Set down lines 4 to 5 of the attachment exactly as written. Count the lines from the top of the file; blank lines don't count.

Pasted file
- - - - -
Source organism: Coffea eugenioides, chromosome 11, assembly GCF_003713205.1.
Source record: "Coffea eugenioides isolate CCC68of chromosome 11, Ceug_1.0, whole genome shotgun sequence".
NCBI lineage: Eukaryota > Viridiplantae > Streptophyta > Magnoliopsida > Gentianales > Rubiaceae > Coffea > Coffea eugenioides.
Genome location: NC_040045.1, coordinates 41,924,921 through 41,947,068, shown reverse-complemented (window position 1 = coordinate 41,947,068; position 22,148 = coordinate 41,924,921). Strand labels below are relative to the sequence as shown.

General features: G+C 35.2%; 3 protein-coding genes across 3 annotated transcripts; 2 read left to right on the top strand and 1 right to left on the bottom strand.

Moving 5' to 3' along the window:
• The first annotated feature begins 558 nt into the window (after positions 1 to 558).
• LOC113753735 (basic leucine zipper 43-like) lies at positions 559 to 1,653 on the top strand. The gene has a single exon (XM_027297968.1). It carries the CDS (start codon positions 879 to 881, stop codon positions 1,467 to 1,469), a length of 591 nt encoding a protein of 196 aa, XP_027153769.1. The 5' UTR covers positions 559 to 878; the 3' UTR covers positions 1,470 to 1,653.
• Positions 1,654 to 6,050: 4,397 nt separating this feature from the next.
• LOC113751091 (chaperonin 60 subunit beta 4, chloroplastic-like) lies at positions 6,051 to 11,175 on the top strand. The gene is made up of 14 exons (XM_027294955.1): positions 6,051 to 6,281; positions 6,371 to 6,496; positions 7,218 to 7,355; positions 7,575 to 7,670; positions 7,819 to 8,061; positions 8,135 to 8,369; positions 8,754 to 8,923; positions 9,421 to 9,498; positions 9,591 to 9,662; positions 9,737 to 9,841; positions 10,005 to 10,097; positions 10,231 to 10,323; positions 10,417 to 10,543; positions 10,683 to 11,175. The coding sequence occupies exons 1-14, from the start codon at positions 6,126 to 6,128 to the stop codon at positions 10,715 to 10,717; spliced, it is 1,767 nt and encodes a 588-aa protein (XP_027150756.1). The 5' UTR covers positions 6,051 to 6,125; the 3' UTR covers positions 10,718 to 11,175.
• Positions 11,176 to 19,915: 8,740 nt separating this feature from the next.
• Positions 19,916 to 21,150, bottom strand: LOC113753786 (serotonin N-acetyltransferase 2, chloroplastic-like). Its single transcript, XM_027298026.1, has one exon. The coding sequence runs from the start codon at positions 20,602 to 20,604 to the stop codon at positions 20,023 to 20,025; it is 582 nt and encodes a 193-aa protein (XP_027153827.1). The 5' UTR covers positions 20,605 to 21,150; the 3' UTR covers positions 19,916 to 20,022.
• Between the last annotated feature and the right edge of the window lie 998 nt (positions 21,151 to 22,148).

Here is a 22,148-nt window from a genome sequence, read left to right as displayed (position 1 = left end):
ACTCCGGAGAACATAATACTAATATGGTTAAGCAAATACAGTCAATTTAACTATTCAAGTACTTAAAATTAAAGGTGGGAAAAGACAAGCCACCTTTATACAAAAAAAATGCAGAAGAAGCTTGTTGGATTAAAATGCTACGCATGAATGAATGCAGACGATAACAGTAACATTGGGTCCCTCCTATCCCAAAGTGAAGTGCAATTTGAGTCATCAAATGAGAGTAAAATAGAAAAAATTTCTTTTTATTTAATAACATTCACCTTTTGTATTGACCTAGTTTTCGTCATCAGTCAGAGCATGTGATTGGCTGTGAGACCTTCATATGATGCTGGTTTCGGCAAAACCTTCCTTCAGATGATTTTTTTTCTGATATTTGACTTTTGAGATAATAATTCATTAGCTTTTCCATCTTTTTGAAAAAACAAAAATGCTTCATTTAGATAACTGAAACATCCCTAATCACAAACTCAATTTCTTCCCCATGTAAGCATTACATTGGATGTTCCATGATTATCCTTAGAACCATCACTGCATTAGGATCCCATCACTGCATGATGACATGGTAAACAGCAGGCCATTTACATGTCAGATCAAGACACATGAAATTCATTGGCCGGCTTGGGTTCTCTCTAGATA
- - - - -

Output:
Genome location: NC_040045.1, coordinates 41,924,921 through 41,947,068, shown reverse-complemented (window position 1 = coordinate 41,947,068; position 22,148 = coordinate 41,924,921). Strand labels below are relative to the sequence as shown.

General features: G+C 35.2%; 3 protein-coding genes across 3 annotated transcripts; 2 read left to right on the top strand and 1 right to left on the bottom strand.